Enter to the main content area

Amendments to Enforcement Rules of Labor Standards Act Announced June 16, 2017

  • Last updated:2021-10-18

In compliance with newly stipulated regulations on the five-day work week, the Ministry of Labor issued amendments to the Enforcement Rules of the Labor Standards Act on June 16, 2017. The amendments provide explanations to the principles behind the enabling statutes and supply further clarification. The key points of the current amendments are as follows:

1. Stipulates that employers shall provide the contents and methods of wage calculation.

2. Stipulates the period of time for annual paid leave and the time at which wages for unused annual paid leave is issued at the termination of annual period; the methods for calculating wages for unused annual paid leave are as follows:

(1)Employers shall inform workers to arrange the annual paid leaves within 30 days of workers qualifying for said leave. 
(2)Annual paid leave for workers can be calculated according to the annual year (starting from day the worker began employment), calendar year, academic year for those in education, or accounting year of the business unit as agreed upon by both employers and workers, or another year-long period agreed upon by both parties.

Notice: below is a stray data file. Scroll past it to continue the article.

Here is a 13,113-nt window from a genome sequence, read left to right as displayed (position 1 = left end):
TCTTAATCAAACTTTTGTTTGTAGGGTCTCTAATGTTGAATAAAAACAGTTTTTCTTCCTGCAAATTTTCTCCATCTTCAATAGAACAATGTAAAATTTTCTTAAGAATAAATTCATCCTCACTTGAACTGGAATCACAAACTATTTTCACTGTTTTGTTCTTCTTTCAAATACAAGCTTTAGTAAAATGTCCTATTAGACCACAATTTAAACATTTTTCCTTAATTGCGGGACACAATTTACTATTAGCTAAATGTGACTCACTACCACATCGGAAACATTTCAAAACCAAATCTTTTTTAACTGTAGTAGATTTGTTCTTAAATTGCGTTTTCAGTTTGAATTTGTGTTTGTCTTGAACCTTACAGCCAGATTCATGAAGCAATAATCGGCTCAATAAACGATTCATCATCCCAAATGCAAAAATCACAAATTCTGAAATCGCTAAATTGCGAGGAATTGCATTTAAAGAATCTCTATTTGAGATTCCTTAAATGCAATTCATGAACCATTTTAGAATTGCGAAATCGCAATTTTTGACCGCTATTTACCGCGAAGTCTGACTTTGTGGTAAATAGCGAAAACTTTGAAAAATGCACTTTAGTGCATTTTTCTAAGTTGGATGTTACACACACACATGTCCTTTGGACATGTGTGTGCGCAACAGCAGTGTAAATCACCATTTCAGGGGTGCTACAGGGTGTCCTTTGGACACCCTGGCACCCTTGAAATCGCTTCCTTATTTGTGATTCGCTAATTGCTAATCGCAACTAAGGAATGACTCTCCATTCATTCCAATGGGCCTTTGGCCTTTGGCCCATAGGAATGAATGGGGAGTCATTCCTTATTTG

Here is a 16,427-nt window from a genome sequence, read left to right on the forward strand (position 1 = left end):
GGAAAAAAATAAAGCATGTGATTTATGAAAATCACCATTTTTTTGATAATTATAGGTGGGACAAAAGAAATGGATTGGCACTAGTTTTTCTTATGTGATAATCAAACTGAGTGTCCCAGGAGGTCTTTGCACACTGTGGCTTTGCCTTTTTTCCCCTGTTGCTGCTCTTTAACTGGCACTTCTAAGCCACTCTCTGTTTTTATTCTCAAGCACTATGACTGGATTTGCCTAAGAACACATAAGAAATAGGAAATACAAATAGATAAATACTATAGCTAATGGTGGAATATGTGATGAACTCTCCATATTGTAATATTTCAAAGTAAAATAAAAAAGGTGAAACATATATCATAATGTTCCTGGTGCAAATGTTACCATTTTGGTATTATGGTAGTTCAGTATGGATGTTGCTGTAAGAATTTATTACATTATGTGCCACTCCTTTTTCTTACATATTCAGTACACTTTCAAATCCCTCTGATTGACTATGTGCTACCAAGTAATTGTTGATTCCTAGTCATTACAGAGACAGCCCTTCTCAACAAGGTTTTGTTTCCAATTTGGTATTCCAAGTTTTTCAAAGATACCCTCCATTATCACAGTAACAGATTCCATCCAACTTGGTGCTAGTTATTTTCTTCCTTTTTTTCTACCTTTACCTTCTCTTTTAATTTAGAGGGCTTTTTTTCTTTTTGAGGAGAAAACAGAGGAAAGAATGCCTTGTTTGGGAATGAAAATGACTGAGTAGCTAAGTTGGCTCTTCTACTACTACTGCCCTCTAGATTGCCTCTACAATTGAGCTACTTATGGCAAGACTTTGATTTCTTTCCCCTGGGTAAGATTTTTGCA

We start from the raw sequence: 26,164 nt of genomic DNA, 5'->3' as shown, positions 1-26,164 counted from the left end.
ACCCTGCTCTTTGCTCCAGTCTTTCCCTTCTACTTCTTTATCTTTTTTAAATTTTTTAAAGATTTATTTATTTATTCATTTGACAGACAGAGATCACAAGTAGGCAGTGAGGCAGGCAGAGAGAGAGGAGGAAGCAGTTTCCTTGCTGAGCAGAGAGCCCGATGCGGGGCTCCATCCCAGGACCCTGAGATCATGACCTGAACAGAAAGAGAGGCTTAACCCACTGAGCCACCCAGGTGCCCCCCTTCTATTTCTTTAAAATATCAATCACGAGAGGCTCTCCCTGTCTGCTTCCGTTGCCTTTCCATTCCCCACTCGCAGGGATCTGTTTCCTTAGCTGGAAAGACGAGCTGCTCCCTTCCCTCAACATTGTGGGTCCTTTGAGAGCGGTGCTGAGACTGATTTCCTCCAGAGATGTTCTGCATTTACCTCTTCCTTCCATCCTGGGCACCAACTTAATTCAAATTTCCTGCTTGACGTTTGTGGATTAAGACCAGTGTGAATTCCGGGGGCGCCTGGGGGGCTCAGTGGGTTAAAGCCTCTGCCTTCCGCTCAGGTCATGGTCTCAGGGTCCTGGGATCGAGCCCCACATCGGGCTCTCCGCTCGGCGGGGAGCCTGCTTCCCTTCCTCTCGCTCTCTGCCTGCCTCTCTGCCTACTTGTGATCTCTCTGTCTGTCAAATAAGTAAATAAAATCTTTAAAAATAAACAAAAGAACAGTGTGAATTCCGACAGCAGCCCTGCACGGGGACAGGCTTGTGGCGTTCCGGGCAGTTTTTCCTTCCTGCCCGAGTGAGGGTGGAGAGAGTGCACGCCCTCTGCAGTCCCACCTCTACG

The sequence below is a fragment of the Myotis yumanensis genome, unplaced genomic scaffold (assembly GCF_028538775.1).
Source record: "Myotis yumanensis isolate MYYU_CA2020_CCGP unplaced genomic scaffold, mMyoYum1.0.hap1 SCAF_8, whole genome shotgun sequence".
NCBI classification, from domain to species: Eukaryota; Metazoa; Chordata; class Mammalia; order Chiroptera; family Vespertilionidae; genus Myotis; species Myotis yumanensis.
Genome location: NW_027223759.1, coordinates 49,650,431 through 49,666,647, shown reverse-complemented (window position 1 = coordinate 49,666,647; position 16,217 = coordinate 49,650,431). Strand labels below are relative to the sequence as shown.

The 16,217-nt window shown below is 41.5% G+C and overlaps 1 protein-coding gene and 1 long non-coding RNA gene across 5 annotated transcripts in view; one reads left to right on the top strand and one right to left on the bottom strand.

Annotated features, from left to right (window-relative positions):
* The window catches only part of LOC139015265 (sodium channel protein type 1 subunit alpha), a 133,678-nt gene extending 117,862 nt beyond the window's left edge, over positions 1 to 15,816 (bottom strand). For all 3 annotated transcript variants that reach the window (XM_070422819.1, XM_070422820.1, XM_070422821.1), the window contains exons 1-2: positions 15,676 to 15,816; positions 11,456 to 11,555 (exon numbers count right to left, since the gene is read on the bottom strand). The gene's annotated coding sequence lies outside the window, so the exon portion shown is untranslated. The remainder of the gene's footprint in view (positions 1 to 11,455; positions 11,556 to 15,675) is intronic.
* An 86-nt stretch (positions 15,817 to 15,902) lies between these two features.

(3)At the termination of annual period agreed to by both parties or upon termination of contract, if any unused paid annual leave remains, the employer shall pay the worker their daily wages multiplied by the number of unused annual leave days. 
(4)For wages paid for annual leave not taken before the termination of annual period, employers shall pay such wages within 30 days of the pay day originally agreed upon or of the termination of annual period; with regard to wages for annual paid leave not taken upon termination of contract, employers shall pay such wages in accordance with the payment period stipulated in Article 9 of the Enforcement Rules of the Labor Standards Act.

3. When an employer makes an employee work outside of statutory normal working hours or on rest days, the work is considered overtime work.

  • Source:Department of Standards and Equal Employment
  • Publication Date:2017-10-13
  • Count Views: